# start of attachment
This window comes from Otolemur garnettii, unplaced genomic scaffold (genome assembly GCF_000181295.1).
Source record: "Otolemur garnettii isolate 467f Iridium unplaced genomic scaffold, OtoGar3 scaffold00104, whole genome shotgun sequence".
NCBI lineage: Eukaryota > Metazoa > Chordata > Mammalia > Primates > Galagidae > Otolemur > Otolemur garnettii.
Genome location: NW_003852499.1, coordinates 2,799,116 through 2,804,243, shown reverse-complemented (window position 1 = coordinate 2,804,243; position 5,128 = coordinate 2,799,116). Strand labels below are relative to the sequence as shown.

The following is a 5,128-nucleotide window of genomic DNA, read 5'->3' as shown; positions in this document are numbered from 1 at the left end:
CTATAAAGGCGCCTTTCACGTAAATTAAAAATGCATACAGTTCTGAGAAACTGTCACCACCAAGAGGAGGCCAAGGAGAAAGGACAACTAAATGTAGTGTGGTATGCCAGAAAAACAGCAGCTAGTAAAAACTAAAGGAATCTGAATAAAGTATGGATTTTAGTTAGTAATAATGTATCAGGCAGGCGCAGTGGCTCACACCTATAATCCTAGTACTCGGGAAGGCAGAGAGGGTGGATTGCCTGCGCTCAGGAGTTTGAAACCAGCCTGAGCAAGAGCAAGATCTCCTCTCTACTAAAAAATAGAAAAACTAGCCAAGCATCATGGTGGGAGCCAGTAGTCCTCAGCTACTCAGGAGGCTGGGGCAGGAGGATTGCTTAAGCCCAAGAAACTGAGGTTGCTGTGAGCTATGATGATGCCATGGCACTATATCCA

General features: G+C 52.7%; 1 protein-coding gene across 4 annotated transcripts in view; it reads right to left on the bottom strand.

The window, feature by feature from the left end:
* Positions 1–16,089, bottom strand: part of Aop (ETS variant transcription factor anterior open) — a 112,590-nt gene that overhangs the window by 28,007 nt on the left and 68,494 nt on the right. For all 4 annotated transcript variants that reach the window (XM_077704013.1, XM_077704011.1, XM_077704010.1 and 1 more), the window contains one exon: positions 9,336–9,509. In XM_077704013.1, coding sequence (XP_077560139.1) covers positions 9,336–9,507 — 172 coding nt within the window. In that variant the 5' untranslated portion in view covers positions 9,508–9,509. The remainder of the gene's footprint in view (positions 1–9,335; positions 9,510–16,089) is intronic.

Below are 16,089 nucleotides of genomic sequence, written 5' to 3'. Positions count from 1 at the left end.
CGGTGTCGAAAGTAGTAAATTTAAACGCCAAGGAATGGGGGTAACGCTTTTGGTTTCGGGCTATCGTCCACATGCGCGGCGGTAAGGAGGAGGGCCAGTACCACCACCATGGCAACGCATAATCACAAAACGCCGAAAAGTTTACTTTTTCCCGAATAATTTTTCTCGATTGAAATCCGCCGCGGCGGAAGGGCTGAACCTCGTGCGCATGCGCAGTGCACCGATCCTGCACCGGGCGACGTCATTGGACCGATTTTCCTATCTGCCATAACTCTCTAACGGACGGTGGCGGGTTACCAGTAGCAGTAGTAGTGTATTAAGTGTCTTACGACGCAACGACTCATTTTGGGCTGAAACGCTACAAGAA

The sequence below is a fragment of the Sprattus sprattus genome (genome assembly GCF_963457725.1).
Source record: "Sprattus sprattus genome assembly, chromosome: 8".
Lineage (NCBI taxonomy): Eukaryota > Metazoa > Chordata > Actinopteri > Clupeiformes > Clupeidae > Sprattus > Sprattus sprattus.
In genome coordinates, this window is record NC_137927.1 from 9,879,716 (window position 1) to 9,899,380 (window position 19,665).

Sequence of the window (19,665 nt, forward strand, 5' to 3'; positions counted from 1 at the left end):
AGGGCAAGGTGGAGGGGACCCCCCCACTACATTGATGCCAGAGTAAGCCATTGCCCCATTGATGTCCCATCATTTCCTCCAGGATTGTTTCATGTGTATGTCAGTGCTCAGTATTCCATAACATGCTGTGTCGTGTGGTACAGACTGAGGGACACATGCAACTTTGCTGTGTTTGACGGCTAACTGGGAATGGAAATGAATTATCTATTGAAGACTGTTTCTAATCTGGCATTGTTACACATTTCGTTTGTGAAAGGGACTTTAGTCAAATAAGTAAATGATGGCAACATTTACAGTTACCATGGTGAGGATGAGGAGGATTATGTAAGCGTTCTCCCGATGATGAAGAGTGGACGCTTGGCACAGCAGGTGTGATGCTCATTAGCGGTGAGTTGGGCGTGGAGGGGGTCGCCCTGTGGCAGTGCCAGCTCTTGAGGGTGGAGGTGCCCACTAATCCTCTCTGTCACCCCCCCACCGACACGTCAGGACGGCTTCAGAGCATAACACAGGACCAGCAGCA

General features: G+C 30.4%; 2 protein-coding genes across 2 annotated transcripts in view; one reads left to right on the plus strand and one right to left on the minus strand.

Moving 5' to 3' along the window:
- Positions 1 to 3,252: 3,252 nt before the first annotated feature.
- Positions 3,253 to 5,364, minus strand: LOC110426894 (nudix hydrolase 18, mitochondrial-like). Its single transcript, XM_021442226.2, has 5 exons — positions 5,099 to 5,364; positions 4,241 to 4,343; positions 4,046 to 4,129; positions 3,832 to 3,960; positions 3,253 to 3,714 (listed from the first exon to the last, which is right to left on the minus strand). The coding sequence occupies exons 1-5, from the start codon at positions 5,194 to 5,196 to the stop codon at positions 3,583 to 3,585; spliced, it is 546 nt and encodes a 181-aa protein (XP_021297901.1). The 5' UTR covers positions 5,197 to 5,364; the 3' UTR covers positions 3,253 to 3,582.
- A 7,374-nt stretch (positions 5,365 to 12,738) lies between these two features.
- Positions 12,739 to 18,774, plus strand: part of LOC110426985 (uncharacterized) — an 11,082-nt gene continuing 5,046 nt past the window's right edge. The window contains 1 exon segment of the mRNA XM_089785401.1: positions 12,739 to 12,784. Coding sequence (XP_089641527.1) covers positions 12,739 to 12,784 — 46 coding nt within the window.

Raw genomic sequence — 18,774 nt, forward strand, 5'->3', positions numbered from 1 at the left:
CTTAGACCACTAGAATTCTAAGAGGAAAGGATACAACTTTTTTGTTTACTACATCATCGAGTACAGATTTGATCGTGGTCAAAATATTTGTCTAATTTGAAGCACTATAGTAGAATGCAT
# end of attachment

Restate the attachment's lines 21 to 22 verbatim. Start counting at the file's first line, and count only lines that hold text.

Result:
- Positions 3,253 to 5,364, minus strand: LOC110426894 (nudix hydrolase 18, mitochondrial-like). Its single transcript, XM_021442226.2, has 5 exons — positions 5,099 to 5,364; positions 4,241 to 4,343; positions 4,046 to 4,129; positions 3,832 to 3,960; positions 3,253 to 3,714 (listed from the first exon to the last, which is right to left on the minus strand). The coding sequence occupies exons 1-5, from the start codon at positions 5,194 to 5,196 to the stop codon at positions 3,583 to 3,585; spliced, it is 546 nt and encodes a 181-aa protein (XP_021297901.1). The 5' UTR covers positions 5,197 to 5,364; the 3' UTR covers positions 3,253 to 3,582.
- A 7,374-nt stretch (positions 5,365 to 12,738) lies between these two features.